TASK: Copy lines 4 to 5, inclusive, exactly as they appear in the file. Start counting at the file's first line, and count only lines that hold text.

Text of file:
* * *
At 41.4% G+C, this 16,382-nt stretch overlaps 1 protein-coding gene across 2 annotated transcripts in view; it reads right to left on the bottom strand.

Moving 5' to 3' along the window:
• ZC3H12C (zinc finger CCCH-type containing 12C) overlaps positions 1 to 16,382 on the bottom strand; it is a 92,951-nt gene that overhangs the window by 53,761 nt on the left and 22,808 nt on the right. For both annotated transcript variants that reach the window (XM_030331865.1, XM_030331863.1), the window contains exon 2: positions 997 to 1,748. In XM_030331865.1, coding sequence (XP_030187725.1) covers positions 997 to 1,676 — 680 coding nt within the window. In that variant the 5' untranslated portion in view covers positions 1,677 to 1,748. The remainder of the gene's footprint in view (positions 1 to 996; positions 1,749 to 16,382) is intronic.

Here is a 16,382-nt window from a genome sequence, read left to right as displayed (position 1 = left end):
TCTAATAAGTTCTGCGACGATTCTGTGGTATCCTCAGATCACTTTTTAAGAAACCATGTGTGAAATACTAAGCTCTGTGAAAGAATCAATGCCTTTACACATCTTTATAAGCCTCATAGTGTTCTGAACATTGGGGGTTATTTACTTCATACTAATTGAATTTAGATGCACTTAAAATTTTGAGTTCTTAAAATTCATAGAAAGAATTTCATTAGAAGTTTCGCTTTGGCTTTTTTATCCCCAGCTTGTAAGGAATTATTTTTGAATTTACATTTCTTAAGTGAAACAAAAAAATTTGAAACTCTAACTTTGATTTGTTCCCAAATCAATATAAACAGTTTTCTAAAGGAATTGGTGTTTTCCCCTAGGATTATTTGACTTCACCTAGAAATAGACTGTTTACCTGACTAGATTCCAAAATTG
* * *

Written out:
Here is a 16,382-nt window from a genome sequence, read left to right as displayed (position 1 = left end):
TCTAATAAGTTCTGCGACGATTCTGTGGTATCCTCAGATCACTTTTTAAGAAACCATGTGTGAAATACTAAGCTCTGTGAAAGAATCAATGCCTTTACACATCTTTATAAGCCTCATAGTGTTCTGAACATTGGGGGTTATTTACTTCATACTAATTGAATTTAGATGCACTTAAAATTTTGAGTTCTTAAAATTCATAGAAAGAATTTCATTAGAAGTTTCGCTTTGGCTTTTTTATCCCCAGCTTGTAAGGAATTATTTTTGAATTTACATTTCTTAAGTGAAACAAAAAAATTTGAAACTCTAACTTTGATTTGTTCCCAAATCAATATAAACAGTTTTCTAAAGGAATTGGTGTTTTCCCCTAGGATTATTTGACTTCACCTAGAAATAGACTGTTTACCTGACTAGATTCCAAAATTG